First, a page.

I’ve lived through 30 hurricanes in Florida since moving from Cork
Floridians are usually skeptical about big storms. Irma is different, writes Cathy Tobin
It has been 24 years since my husband, Tom, and I first moved to Florida from Cork. There has been much to get used to in that time; mosquitos, alligators, American football . . . the sun. but hurricanes are probably my least favorite Floridian feature. Since we arrived, the state has been impacted by more than 30 hurricanes, and countless more tropical storms.
Our most recent dalliance was with Hurricane Matthew last year. In the run-up to Matthew, a national newscaster announced to the people of Florida that if we didn’t evacuate, we’d all die and, for extra dramatic effect, so would all our kids. We lived to tell the tale.
In the wake of Matthew, the running joke on Floridians’ Facebook walls was pictures of overturned lawn furniture captioned with, “Hurricane Matthew 2016 – We Will Rebuild!” We were grateful to be spared but honestly, in a horribly ungrateful way, we also found the whole thing a bit anti-climactic. Huge hurricane hype and little actual damage results in a population that regards incoming hurricanes with a strong degree of skepticism.
That’s not to say that we haven’t seen some decent storms in our time here. Charlie, Frances and Jeanne hit us, in trifecta, in 2004, and took out our new minivan, and our electricity. Ten days with three small children and no air-con in August in Florida is not something we’re ever likely to forget. Our street was blockaded by fallen trees, and it took a month for the heaps of debris piled along our little cul-de-sac to be carted away by local government.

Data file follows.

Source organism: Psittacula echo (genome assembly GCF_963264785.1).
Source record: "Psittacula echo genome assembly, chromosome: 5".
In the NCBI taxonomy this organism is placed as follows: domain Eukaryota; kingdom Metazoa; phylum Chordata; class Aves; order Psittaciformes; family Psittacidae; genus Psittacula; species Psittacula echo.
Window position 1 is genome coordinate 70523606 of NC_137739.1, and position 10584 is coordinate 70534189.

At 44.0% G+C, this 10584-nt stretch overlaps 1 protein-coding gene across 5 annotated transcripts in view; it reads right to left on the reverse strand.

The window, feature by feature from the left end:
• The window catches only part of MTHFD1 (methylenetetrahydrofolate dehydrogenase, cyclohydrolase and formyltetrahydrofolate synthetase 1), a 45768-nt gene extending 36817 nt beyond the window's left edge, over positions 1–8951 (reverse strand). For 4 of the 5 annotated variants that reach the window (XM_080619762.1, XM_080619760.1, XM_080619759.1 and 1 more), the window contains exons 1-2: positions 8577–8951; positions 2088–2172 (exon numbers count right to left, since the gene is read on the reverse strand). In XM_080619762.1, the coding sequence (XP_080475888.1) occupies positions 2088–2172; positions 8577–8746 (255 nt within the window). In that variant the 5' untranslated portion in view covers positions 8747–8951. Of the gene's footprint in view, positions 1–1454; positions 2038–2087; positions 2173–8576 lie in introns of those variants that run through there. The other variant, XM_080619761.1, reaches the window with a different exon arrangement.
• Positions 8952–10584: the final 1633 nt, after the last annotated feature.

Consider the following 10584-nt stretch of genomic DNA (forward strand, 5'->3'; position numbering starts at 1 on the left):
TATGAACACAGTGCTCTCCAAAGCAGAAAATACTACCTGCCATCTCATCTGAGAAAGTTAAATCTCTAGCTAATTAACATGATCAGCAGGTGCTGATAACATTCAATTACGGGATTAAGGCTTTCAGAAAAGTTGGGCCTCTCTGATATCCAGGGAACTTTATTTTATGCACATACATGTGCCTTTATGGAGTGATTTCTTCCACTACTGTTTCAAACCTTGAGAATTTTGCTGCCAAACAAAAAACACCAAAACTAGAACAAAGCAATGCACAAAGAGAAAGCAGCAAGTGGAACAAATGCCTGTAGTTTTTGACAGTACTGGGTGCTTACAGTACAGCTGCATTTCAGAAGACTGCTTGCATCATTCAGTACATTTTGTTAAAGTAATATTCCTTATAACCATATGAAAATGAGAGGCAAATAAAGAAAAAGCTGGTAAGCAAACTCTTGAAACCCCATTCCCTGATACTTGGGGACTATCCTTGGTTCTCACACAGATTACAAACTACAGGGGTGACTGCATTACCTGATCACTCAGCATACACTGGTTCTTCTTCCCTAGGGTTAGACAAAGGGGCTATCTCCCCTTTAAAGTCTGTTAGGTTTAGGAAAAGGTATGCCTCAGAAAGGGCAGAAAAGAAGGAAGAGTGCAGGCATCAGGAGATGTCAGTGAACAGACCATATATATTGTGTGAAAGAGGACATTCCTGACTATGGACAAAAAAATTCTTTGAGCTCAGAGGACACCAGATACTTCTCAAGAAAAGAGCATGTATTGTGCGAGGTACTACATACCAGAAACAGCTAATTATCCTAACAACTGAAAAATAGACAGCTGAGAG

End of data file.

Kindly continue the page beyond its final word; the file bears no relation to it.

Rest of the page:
Floridians’ usual hurricane skepticism has, no doubt, been affected by Hurricane Harvey, which recently caused such horrible destruction in Texas. Even before Irma was identified as the strongest Atlantic Basin hurricane in recorded history, I have noticed a difference in how my friends and neighbours were viewing its approach.
Irma is as big as the entire state of Texas, and the usual Floridian jaded hurricane bravado has been replaced by stoicism and stealthy preparation. Though the storm isn’t due to hit us in Central Florida until Sunday, northbound traffic is already nightmarish, there are huge lines at petrol stations, grocery stores have been stripped of supplies like bread, water, and canned goods for days now, and generators are nowhere to be found.
Though Orlando is considered one of the safer cities in Florida to weather a hurricane in, a lot of people are getting out of town and heading north. My father, visiting from Cork, flew home four days early, happy to have landed the last available seat on the Aer Lingus flight out of Orlando on Thursday night.
Tom and I are impacted in our jobs. Tom is a lieutenant at a local fire department and he is sure to have some long days ahead of him. As a member of the administration team at a local public Montessori school, I have been communicating furiously with parents and staff about our district’s vacillating closure decisions. We were due to be open on Friday, but Irma’s sudden jog to the west spurred our governor, late Thursday night, to mandate closures on Friday and Monday.
While doing classroom walkthroughs on Thursday, a little kindergartner, noticing my happy countenance, quietly grabbed my hand, and as though telling me the worst news ever, said, “You do know about the hurricane, right?”
I do know about the hurricane. Hurricanes are a strange phenomenon; a potentially deadly threat that you get to see coming at you, slowly. It does seem, at this point, foolish to try to imagine a scenario where we won’t be impacted by it. The question is how badly.